The refresh comparison is posted, in full, just below the jump.
Alex King, long time WordPress developer and founder of Crowd Favorite, redesigned his blog recently. His old design (pictured just after the jump) had been around for quite a while, so the change was a noticeable one.
As we’re known to do, we’ve embedded the before and after images of his blog redesign below just after the jump.
Sometime after WordCamp San Francisco, Automattic launched a slight redesign of their site. It’s not a drastic change: more of a realignment than a redesign.
It was Chelsea Otakan that first mentioned the change on Twitter. That makes complete sense, since she is a Design Wrangler for Automattic.
Like we normally do, we’ve posted the side by side comparison image just after the jump.
The folks at WPCoder have relaunched their site with a classy new design by Alvin Thong of Sixbase. Michael Castilla also describes their team as a “more personal and professional WordPress development team” now, rather than a simple PSD to WordPress team. The site redesign and relaunch is a part of their new goal, according to Dan Philibin:
If you remember the old site, with the machine and the modal boxes and the lovely brown background, you’ll immediately recognize that we’ve got a whole lot more to say than before. We’ve learned so much since we started back in September 2008. As you can see, we are starting to take some of those new ideas and improvements into action to make WPCoder the best WordPress development service on the ‘net.
For the bulk of the last three years, the WPCoder design portrayed them as a PSD to WordPress service, as you can see in the redesign comparison image just after the jump. According to their relaunch blog post they are aiming their sights a bit higher this year.
DevPress launched last September, as a collaborative work between four WordPress professionals: Justin Tadlock, Patrick Daly, Ptah Dunbar, and Tung Do. They created a good deal of buzz with the launch of their free News theme, and a few blog posts to get things rolling.
That buzz might just continue this week, with the news that they have relaunched their site with a new commercial theme called Visual designed for social and photo blogging. We have redesign comparison screenshots just after the jump, as we usually do, as well as the stylish video they made promoting their new theme.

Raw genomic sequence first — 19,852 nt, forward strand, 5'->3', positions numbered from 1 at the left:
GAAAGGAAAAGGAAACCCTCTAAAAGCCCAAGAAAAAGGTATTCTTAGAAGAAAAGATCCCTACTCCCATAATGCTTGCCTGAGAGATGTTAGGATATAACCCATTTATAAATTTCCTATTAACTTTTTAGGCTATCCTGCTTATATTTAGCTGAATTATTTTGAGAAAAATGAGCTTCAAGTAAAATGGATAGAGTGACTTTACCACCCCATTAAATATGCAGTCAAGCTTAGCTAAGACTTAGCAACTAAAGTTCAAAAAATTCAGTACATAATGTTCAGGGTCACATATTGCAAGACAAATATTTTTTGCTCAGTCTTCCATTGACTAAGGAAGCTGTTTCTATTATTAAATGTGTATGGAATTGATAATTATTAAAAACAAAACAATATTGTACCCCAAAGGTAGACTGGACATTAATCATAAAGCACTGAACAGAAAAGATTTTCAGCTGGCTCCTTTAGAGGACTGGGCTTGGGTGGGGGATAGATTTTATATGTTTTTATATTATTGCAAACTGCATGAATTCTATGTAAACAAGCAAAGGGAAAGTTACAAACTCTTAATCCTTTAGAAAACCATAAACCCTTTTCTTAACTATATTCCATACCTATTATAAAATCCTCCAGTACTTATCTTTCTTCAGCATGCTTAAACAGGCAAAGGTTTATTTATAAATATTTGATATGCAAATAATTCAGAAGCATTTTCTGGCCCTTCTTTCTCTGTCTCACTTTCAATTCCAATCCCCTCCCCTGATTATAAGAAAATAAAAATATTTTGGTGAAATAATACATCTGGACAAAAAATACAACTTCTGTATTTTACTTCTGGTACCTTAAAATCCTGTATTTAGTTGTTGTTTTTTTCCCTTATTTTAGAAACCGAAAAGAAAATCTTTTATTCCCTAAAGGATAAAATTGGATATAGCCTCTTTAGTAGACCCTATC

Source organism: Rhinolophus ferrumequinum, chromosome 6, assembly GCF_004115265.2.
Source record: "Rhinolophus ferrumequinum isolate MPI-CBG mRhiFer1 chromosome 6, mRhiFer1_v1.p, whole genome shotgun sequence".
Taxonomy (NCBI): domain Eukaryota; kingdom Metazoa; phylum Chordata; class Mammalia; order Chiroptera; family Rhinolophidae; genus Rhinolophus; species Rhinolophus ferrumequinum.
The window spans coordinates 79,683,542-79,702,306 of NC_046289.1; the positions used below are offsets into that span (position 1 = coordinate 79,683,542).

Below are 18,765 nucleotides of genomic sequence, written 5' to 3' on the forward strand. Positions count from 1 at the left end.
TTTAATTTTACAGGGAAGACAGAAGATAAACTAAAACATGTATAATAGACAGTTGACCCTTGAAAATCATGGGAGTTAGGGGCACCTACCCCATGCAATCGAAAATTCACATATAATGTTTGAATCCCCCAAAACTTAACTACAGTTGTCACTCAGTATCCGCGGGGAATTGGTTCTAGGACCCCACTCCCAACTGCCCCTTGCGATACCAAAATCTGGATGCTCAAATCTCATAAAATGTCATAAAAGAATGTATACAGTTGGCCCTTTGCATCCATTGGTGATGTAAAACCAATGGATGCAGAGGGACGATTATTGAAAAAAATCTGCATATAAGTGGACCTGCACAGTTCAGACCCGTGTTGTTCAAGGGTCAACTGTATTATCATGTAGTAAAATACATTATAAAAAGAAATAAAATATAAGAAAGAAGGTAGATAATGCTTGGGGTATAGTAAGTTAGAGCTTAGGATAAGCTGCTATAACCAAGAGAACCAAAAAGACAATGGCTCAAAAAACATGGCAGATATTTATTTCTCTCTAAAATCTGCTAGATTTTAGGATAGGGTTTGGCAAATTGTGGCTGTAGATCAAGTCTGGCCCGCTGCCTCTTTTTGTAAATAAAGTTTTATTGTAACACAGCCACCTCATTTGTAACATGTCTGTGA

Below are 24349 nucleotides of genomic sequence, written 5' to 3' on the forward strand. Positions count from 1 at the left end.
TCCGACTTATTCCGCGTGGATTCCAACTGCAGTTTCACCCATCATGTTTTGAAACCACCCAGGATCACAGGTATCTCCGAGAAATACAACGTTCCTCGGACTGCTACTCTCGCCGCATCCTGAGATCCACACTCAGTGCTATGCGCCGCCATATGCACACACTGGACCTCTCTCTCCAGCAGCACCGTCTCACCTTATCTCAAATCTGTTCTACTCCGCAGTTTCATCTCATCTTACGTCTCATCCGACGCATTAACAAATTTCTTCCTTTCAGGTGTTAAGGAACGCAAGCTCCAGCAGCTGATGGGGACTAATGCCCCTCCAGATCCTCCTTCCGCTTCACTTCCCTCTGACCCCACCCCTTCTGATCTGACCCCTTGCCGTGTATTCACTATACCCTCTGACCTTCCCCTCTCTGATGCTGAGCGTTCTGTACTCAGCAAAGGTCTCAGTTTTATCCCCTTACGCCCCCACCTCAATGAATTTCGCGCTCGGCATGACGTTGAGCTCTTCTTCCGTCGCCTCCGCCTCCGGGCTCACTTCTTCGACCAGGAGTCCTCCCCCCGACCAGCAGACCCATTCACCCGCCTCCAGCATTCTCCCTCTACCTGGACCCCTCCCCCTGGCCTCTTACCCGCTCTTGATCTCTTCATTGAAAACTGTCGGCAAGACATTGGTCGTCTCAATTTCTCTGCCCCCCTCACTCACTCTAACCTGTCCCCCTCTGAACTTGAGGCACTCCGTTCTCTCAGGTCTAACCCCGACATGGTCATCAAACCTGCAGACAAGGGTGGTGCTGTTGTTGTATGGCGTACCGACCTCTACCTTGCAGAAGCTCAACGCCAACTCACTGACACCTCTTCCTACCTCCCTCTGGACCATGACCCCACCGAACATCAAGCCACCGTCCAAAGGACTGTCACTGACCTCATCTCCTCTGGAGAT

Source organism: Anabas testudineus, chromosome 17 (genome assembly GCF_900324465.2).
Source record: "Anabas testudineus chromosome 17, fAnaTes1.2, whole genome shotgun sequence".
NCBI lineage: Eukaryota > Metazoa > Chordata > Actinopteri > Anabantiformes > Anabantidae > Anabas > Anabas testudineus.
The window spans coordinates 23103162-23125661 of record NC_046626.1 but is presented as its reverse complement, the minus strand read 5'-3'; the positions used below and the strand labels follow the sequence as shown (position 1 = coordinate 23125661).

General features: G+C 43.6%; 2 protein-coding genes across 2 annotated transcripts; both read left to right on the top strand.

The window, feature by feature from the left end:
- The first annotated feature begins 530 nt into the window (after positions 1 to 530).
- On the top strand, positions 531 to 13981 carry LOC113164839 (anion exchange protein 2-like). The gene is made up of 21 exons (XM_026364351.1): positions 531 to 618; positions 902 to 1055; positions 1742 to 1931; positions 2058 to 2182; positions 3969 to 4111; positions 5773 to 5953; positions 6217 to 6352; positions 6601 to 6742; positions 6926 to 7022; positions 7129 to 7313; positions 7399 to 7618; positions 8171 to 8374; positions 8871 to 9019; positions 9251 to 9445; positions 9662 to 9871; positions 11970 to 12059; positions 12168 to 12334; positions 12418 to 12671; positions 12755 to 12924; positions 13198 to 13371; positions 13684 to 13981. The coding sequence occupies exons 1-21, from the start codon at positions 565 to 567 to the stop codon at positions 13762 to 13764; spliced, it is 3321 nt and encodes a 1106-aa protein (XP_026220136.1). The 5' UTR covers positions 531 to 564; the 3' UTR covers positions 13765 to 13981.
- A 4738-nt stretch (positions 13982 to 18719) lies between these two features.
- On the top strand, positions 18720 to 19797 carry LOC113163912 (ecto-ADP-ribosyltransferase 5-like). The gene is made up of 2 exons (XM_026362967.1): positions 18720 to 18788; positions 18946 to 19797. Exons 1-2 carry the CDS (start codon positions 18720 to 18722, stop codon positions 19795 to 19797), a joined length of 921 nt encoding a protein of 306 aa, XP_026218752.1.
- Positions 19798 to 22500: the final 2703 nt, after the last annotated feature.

The folks at StudioPress, the theme shop responsible for the Genesis theme framework, launched a new site design this week. StudioPress lead designer Rafal Tomal was behind the new design, which Brian Gardner explained is a part of their brand’s new transition:
Every once in a while brands go through transitions which can certainly warrant a color change, and for StudioPress this was the perfect time.
It’s been nearly 9 months since StudioPress came together with a few others to form Copyblogger Media – a development company which provides a suite of tools to help publishers succeed online.
As we have slowly worked our development into the trinity of essential software products, we wanted the StudioPress brand to represent a vibrant and professional movement within WordPress – focused on design optimization alongside the Genesis Framework.
You might remember that StudioPress merged into Copyblogger Media last fall. They also launched their first theme on the WordPress.com marketplace as well, joining the initial launch group.
As we try to do, just after the jump you’ll see a comparison image, with their old site on the right and their new design on the left.